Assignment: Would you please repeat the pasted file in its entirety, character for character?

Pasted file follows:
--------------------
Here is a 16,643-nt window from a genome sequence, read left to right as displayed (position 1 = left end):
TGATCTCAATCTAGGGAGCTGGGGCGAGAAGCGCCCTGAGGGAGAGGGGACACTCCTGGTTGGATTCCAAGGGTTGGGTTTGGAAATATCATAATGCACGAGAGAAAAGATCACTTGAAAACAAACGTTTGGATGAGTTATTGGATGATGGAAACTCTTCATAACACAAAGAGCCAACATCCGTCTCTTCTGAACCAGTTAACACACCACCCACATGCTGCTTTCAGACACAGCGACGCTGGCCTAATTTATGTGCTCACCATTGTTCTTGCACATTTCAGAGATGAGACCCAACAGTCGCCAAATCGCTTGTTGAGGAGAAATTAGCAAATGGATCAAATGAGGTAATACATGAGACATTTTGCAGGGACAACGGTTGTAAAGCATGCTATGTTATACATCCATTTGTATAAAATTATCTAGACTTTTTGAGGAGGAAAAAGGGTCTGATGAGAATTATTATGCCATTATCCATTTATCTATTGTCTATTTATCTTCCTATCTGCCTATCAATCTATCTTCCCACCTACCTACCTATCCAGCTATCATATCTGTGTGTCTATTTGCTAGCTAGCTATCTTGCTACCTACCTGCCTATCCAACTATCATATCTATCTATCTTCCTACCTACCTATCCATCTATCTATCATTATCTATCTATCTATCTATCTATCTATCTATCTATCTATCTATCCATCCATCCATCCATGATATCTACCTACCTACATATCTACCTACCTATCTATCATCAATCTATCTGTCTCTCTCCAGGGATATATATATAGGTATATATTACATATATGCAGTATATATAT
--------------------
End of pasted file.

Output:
Here is a 16,643-nt window from a genome sequence, read left to right as displayed (position 1 = left end):
TGATCTCAATCTAGGGAGCTGGGGCGAGAAGCGCCCTGAGGGAGAGGGGACACTCCTGGTTGGATTCCAAGGGTTGGGTTTGGAAATATCATAATGCACGAGAGAAAAGATCACTTGAAAACAAACGTTTGGATGAGTTATTGGATGATGGAAACTCTTCATAACACAAAGAGCCAACATCCGTCTCTTCTGAACCAGTTAACACACCACCCACATGCTGCTTTCAGACACAGCGACGCTGGCCTAATTTATGTGCTCACCATTGTTCTTGCACATTTCAGAGATGAGACCCAACAGTCGCCAAATCGCTTGTTGAGGAGAAATTAGCAAATGGATCAAATGAGGTAATACATGAGACATTTTGCAGGGACAACGGTTGTAAAGCATGCTATGTTATACATCCATTTGTATAAAATTATCTAGACTTTTTGAGGAGGAAAAAGGGTCTGATGAGAATTATTATGCCATTATCCATTTATCTATTGTCTATTTATCTTCCTATCTGCCTATCAATCTATCTTCCCACCTACCTACCTATCCAGCTATCATATCTGTGTGTCTATTTGCTAGCTAGCTATCTTGCTACCTACCTGCCTATCCAACTATCATATCTATCTATCTTCCTACCTACCTATCCATCTATCTATCATTATCTATCTATCTATCTATCTATCTATCTATCTATCTATCTATCCATCCATCCATCCATGATATCTACCTACCTACATATCTACCTACCTATCTATCATCAATCTATCTGTCTCTCTCCAGGGATATATATATAGGTATATATTACATATATGCAGTATATATAT